Agree Or Disagree? Are Employment Personality Tests Fair?

October 9, 2014  |  

More and more employers are using online personality tests. In fact they have surged in the past decade. But how fair are these tests?

Some of the questions on these tests do seem bizarre. RadioShack Corp. asks applicants in their online personality test if they agree with the statement: “Over the course of the day, I can experience many mood changes.” McDonald’s Corp. asks applicants if they agree with this statement: “If something very bad happens, it takes some time before I feel happy again.”

Companies are using these tests to examine the personality, skills, cognitive abilities and other traits of 60 percent to 70 percent of prospective workers in the U.S. The use of these tests has increased  from 30 percent to 40 percent about five years ago, says Josh Bersin, principal of consulting firm Bersin by Deloitte, a unit of auditor Deloitte LLP, reports Yahoo! And it’s big business–a $500 million-a-year business that is growing by 10 percent to 15 percent annually, says Hogan Assessment Systems Inc. But while companies seem to like them, civil rights groups aren’t too thrilled. They charge that data-driven algorithms powering the tests could make jobs harder to get for people who don’t conform to rigid formulas, reports Yahoo!

Even though the FCC doesn’t have the power to step in on workplace issues, Julie Brill, a Democrat on the Federal Trade Commission who has looked at companies’ use of data, claims algorithms designed to reduce bias “ironically could have the effect of creating a new kind of discrimination.”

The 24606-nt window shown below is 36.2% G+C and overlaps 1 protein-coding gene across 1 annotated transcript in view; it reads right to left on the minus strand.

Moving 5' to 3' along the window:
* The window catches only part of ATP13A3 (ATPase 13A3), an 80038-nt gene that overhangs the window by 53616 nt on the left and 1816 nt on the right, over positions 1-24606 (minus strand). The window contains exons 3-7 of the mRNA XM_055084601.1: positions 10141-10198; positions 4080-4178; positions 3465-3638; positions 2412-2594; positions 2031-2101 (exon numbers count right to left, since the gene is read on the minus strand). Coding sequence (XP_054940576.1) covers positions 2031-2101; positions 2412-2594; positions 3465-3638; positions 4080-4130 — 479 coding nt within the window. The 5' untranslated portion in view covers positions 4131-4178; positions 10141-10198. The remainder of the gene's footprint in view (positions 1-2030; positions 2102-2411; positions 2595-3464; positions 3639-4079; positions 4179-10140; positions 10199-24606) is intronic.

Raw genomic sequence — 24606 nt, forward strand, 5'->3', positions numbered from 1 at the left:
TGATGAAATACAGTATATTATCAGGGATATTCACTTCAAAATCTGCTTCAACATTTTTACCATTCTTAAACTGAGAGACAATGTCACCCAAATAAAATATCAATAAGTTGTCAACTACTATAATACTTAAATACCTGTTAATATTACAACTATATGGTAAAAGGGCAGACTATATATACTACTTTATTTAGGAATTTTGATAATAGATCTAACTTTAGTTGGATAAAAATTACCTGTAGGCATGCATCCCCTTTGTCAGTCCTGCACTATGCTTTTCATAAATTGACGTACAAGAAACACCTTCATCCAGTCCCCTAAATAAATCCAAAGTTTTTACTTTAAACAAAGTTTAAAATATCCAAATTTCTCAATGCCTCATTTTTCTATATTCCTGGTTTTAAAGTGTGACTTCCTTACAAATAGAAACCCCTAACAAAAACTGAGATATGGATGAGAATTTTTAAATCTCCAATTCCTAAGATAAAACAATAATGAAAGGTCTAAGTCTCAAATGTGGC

Some companies that once used the tests realized that personality isn’t all there is to a good employee. Xerox quit looking at data about job applicants’ commuting time when Xerox managers realized the data could put applicants from minority neighborhoods (usually located further out) at a disadvantage in the hiring process.

Now, the Equal Employment Opportunity Commission is investigating whether personality tests discriminate against people with disabilities. “As part of the investigation, officials are trying to determine if the tests shut out people suffering from mental illnesses such as depression or bipolar disorder, even if they have the right skills for the job, according to EEOC documents,” reports Yahoo!

But test sellers counter that their own studies show personality tests don’t have an adverse impact on applicants based on race or gender. There has been, however, very little research done on disabilities.

In 2011, drugstore chain CVS Health Corp. settled a civil “charge of discrimination” filed by the Rhode Island American Civil Liberties Union, which claimed the companies test “could have the effect of discriminating against applicants with certain mental impairments or disorders.”

The troubling test question asked potential employees to say whether they agreed or disagreed with statements like “People do a lot of things that make you angry,” “There’s no use having close friends; they always let you down,” “Many people cannot be trusted,” and “You are unsure of what to say when you meet someone.”

Have you had to take an online personality test?

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